At a minimum, you should value your business at the writing of a buy/sell agreement, as well as every time the buy/sell is updated. Your buy/sell should also should list specifically the method(s) the appraiser will use to calculate the business value in the marketplace, e.g. the income approach or say a market approach. Typically the most successful buy/sell valuations carefully avoid unnecessary hybrids, e.g. complex combinations of income, asset or market approaches.

In summary, A buy/sell agreement is a written document prepared with attorney oversight, that details the requirements and play rules for trades of a business interest in instances of ownership change. If you own a business interest with partners or shareholders, you need a buy/sell agreement. If you already have a buy/sell agreement, make sure it is updated when necessary. If you do not yet have a buy/sell agreement for your business, talk to your trusted advisor or CPA about obtaining one today.


Small Business Tax Reduction Strategies

Preface: Tax planning is an important and vital step to reducing the cost of business. But saving tax dollars isn’t the only prudent or advised consideration. Strategizing with your tax advisor to manage business costs, and plan tax advantaged operating and investing cash flows, with before and after tax dollars, will reward your business

Small Business Tax Reduction Strategies

Taxes are simply a cost of doing business. Yet, like all costs, you can manage them to your advantage. If you’ve read this far, you are an entrepreneur who appreciates the time it takes to plan the tax effect of your income. Maybe planning tax strategies is new to you. Whether it is or not, the strategies are similar year to year–deferring revenue, accelerating expenses, contributing to a retirement account, making charitable contributions, or maximizing depreciation expense. You would be wise to stick with only legal tax reduction strategies. Any other path is risky, may result in lowered business value, and is time-tested to be morally wrong. Other legal loopholes include domestic productions activities deductions for manufacturers or specific tax credits which apply to your industry.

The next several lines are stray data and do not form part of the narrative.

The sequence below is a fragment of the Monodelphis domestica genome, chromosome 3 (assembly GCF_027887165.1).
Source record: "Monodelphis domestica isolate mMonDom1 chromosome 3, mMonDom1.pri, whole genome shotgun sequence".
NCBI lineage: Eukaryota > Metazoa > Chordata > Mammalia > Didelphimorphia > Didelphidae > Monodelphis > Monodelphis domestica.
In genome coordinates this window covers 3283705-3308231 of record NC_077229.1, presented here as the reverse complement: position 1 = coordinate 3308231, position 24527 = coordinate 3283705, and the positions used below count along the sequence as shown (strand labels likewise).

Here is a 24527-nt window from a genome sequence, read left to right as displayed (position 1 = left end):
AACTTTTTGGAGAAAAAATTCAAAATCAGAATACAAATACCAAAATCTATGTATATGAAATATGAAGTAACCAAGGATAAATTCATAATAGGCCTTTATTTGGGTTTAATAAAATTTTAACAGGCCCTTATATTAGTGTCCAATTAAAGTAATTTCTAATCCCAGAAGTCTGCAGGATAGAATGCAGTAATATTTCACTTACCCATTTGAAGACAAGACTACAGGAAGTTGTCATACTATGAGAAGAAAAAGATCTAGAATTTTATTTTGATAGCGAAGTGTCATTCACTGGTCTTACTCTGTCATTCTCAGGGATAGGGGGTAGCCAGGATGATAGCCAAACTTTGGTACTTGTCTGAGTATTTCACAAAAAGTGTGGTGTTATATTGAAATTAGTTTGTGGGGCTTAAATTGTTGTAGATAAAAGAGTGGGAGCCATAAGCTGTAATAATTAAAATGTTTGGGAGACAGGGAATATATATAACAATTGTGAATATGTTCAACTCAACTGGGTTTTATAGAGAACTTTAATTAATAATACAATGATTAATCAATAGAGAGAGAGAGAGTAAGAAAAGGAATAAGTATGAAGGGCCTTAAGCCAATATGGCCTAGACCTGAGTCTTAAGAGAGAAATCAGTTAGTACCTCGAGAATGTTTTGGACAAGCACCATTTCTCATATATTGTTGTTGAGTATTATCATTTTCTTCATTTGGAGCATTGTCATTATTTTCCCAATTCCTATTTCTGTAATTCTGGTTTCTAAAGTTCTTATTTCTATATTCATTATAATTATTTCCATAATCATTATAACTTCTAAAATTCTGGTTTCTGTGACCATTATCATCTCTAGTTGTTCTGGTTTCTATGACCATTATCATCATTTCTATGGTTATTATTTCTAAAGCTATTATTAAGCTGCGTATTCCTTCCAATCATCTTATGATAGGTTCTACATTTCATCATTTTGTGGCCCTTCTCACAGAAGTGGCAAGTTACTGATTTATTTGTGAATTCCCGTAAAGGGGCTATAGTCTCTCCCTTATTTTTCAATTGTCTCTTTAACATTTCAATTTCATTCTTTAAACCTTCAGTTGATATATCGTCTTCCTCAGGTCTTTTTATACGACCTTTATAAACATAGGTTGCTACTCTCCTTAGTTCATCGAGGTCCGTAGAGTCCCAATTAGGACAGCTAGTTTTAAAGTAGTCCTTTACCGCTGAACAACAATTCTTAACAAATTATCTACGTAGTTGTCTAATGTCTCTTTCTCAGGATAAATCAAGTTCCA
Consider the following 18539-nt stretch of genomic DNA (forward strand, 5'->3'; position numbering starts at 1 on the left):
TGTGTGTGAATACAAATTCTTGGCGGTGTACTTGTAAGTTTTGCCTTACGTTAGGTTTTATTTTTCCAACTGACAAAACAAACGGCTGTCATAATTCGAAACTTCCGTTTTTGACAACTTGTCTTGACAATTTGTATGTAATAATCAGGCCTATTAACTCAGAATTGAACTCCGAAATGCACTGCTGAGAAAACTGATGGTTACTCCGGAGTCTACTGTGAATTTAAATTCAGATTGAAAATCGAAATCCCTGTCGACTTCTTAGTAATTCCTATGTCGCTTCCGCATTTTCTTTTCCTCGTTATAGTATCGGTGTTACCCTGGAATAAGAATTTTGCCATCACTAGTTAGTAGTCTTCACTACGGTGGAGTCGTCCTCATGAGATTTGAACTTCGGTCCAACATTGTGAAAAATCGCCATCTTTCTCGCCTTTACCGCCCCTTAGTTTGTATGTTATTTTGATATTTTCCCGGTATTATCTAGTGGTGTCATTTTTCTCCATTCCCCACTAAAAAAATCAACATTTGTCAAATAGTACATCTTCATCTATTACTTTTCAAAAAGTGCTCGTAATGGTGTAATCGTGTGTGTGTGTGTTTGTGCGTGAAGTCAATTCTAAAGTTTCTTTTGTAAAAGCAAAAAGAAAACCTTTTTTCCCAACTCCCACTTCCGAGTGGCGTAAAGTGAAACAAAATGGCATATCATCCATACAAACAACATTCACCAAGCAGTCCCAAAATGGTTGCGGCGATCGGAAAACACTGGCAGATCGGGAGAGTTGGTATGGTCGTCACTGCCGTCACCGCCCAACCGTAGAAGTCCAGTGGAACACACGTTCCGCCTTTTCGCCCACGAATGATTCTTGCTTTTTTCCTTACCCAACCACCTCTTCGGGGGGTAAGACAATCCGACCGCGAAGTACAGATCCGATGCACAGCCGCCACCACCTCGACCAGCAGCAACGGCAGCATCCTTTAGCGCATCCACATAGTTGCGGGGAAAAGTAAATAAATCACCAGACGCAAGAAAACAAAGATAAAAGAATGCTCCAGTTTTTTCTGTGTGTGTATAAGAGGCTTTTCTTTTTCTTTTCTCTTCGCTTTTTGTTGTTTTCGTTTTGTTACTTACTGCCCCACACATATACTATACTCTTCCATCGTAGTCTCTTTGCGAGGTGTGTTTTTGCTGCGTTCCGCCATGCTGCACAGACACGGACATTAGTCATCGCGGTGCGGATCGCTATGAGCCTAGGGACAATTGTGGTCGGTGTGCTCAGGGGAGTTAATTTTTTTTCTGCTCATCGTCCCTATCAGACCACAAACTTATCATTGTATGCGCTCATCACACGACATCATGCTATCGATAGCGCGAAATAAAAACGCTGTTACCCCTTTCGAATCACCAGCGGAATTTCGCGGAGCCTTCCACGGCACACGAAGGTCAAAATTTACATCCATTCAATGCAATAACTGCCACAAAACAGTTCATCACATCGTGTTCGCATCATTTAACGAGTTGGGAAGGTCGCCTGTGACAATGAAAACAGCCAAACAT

Employee bonuses are a great strategy to reduce taxes and reinvest in your workforce. A well-compensated team will take satisfaction in their work and lessen hidden business liabilities such as employee inefficiencies. Reducing taxes can be done in many more ways.

Investing in marketing and advertising is another strategy for deferring a business tax liability. Advertising and marketing is one of the most efficient methods to defer taxes from one year to the next, or every year. An advertising campaign will help you develop your market position, and defer revenue to later periods. With the increased top line revenue from advertising, you can increase the value of your business over time, too.

Successful tax planning should line up with the business vision. For instance, does it make financial sense to purchase $150,000 of equipment solely to save on taxes? Will the new equipment reduce costs on manufacturing processes and provide a 7% IRR  in the future? Spending cash to purchase necessary equipment such as a truck, robotics, or office furniture, should result in plans for additional future cash flow, such as the development of office staff and plans for office overhead. Otherwise paying the tax at 40% still puts 60% net tax in your bank account for new working capital.